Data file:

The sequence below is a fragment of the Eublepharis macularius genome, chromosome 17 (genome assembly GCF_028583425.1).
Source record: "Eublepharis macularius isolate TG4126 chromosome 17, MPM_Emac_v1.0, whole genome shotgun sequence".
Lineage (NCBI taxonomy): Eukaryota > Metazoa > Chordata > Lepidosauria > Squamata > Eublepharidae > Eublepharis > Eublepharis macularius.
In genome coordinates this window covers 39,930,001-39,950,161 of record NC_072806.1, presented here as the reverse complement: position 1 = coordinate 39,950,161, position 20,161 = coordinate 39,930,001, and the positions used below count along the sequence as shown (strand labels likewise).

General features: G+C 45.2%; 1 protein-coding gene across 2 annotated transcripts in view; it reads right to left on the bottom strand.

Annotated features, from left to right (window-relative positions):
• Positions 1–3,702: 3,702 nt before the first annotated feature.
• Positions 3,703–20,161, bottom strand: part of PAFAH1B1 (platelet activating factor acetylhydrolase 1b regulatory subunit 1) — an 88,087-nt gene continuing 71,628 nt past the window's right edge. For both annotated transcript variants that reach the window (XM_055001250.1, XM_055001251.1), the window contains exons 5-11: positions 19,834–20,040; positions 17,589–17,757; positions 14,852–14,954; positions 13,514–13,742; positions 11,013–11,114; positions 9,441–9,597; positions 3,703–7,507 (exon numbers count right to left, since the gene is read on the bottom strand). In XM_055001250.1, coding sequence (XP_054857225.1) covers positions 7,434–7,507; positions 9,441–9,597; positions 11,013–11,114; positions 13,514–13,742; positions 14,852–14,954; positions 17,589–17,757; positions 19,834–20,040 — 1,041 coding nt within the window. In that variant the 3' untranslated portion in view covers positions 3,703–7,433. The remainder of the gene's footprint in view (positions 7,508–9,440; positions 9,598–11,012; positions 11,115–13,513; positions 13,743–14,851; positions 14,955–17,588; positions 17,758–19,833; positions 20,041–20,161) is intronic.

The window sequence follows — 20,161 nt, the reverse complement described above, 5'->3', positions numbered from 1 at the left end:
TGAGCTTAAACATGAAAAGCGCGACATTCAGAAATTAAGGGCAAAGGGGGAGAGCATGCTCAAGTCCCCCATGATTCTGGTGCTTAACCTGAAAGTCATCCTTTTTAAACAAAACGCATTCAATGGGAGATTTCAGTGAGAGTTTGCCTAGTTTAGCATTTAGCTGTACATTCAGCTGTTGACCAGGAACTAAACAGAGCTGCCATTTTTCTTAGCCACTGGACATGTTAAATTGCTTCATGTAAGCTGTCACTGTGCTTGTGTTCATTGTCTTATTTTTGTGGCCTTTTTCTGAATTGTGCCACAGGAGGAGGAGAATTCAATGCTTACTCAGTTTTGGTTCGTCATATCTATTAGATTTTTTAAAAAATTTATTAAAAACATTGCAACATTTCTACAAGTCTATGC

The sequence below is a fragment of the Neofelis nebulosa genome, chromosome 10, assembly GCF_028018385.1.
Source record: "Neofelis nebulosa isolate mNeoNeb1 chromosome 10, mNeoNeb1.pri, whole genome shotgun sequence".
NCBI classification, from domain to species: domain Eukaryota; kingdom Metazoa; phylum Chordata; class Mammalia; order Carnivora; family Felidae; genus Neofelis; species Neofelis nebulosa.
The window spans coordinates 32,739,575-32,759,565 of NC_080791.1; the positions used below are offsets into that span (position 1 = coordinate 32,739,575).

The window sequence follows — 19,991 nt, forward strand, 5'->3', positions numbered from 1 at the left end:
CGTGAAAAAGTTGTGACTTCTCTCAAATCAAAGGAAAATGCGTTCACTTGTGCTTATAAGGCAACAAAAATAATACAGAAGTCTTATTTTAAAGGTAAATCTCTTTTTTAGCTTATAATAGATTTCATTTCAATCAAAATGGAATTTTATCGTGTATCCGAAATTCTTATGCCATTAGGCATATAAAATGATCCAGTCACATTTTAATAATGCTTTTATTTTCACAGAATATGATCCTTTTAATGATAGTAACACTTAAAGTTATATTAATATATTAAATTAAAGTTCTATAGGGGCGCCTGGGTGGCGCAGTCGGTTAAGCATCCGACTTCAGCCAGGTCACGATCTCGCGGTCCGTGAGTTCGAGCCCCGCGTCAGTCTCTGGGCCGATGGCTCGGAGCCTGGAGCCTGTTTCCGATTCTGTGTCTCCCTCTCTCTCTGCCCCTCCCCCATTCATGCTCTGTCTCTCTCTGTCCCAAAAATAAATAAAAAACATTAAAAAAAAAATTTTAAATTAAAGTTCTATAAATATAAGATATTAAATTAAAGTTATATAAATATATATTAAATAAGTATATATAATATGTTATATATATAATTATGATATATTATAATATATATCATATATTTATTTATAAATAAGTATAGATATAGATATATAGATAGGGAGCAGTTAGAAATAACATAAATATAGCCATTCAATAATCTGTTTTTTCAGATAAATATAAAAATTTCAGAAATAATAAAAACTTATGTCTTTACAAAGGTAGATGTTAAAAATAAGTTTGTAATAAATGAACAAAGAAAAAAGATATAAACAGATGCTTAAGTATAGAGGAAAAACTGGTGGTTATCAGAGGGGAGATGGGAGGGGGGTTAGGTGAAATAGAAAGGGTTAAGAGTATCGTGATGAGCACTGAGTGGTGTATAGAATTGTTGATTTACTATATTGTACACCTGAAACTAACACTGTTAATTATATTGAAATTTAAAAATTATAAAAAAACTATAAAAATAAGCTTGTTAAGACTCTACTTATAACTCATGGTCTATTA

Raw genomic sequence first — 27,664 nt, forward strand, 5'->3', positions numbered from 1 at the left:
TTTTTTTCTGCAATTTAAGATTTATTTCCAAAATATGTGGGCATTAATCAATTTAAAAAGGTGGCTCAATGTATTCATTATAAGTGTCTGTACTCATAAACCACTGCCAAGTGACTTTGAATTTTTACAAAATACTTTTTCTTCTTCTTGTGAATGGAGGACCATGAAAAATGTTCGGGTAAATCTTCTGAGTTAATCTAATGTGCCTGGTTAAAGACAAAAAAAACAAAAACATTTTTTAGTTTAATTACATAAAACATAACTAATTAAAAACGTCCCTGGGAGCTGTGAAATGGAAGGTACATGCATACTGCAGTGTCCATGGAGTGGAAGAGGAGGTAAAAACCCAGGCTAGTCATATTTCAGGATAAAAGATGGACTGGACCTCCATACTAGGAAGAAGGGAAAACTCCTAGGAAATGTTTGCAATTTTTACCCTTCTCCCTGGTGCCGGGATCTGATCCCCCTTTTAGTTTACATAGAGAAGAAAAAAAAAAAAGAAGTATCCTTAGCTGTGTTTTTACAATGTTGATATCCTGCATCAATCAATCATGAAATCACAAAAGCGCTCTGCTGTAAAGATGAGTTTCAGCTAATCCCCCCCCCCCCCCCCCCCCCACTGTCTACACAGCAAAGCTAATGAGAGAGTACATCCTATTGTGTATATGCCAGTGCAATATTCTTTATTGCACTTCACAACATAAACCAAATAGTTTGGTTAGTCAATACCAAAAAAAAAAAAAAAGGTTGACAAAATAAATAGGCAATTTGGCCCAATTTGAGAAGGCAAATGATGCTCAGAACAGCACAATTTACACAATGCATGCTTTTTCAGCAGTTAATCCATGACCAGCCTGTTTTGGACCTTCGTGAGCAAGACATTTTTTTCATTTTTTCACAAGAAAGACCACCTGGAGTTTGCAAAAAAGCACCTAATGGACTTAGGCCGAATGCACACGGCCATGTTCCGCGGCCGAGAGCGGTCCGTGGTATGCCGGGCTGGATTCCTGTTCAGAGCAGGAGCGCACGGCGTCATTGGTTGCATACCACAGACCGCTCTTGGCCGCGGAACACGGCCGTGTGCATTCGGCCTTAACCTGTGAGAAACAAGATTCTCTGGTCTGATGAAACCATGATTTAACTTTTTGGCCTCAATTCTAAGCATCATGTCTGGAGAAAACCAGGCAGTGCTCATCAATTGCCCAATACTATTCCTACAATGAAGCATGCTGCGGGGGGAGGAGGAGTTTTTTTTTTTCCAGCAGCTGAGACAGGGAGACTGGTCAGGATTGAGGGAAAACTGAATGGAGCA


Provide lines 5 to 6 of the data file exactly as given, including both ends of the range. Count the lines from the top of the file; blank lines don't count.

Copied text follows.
General features: G+C 45.2%; 1 protein-coding gene across 2 annotated transcripts in view; it reads right to left on the bottom strand.

Annotated features, from left to right (window-relative positions):